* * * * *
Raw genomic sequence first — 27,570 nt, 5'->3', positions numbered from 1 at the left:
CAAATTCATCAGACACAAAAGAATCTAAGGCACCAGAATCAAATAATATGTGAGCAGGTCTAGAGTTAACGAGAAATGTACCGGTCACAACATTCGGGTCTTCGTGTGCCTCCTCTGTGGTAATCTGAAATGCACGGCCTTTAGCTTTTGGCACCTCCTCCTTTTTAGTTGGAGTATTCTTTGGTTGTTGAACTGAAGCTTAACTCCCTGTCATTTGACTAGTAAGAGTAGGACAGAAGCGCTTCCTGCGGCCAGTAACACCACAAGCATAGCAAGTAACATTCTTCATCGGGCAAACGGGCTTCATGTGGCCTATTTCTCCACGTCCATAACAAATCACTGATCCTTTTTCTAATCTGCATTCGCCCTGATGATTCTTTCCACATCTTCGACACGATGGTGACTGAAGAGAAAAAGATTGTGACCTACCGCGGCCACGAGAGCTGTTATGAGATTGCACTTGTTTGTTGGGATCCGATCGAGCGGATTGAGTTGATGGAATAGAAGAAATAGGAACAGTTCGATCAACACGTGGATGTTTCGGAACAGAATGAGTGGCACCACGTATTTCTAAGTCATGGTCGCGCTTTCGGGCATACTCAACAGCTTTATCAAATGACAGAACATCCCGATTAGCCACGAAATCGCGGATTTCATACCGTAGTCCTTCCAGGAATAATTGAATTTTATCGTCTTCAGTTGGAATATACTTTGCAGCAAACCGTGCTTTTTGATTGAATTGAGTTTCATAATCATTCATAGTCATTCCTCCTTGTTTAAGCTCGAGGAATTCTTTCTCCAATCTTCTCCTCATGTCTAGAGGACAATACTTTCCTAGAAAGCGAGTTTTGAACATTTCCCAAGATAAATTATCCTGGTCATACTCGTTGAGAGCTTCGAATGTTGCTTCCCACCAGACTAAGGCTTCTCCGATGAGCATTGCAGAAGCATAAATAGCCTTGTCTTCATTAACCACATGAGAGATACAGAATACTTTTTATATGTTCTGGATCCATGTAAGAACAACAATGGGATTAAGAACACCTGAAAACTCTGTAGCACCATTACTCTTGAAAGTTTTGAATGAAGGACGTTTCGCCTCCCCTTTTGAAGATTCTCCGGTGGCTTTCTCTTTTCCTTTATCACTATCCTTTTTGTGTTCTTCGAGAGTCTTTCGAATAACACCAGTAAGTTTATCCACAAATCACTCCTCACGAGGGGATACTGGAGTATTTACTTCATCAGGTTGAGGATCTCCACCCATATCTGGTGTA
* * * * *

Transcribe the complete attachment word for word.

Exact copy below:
Raw genomic sequence first — 27,570 nt, 5'->3', positions numbered from 1 at the left:
CAAATTCATCAGACACAAAAGAATCTAAGGCACCAGAATCAAATAATATGTGAGCAGGTCTAGAGTTAACGAGAAATGTACCGGTCACAACATTCGGGTCTTCGTGTGCCTCCTCTGTGGTAATCTGAAATGCACGGCCTTTAGCTTTTGGCACCTCCTCCTTTTTAGTTGGAGTATTCTTTGGTTGTTGAACTGAAGCTTAACTCCCTGTCATTTGACTAGTAAGAGTAGGACAGAAGCGCTTCCTGCGGCCAGTAACACCACAAGCATAGCAAGTAACATTCTTCATCGGGCAAACGGGCTTCATGTGGCCTATTTCTCCACGTCCATAACAAATCACTGATCCTTTTTCTAATCTGCATTCGCCCTGATGATTCTTTCCACATCTTCGACACGATGGTGACTGAAGAGAAAAAGATTGTGACCTACCGCGGCCACGAGAGCTGTTATGAGATTGCACTTGTTTGTTGGGATCCGATCGAGCGGATTGAGTTGATGGAATAGAAGAAATAGGAACAGTTCGATCAACACGTGGATGTTTCGGAACAGAATGAGTGGCACCACGTATTTCTAAGTCATGGTCGCGCTTTCGGGCATACTCAACAGCTTTATCAAATGACAGAACATCCCGATTAGCCACGAAATCGCGGATTTCATACCGTAGTCCTTCCAGGAATAATTGAATTTTATCGTCTTCAGTTGGAATATACTTTGCAGCAAACCGTGCTTTTTGATTGAATTGAGTTTCATAATCATTCATAGTCATTCCTCCTTGTTTAAGCTCGAGGAATTCTTTCTCCAATCTTCTCCTCATGTCTAGAGGACAATACTTTCCTAGAAAGCGAGTTTTGAACATTTCCCAAGATAAATTATCCTGGTCATACTCGTTGAGAGCTTCGAATGTTGCTTCCCACCAGACTAAGGCTTCTCCGATGAGCATTGCAGAAGCATAAATAGCCTTGTCTTCATTAACCACATGAGAGATACAGAATACTTTTTATATGTTCTGGATCCATGTAAGAACAACAATGGGATTAAGAACACCTGAAAACTCTGTAGCACCATTACTCTTGAAAGTTTTGAATGAAGGACGTTTCGCCTCCCCTTTTGAAGATTCTCCGGTGGCTTTCTCTTTTCCTTTATCACTATCCTTTTTGTGTTCTTCGAGAGTCTTTCGAATAACACCAGTAAGTTTATCCACAAATCACTCCTCACGAGGGGATACTGGAGTATTTACTTCATCAGGTTGAGGATCTCCACCCATATCTGGTGTA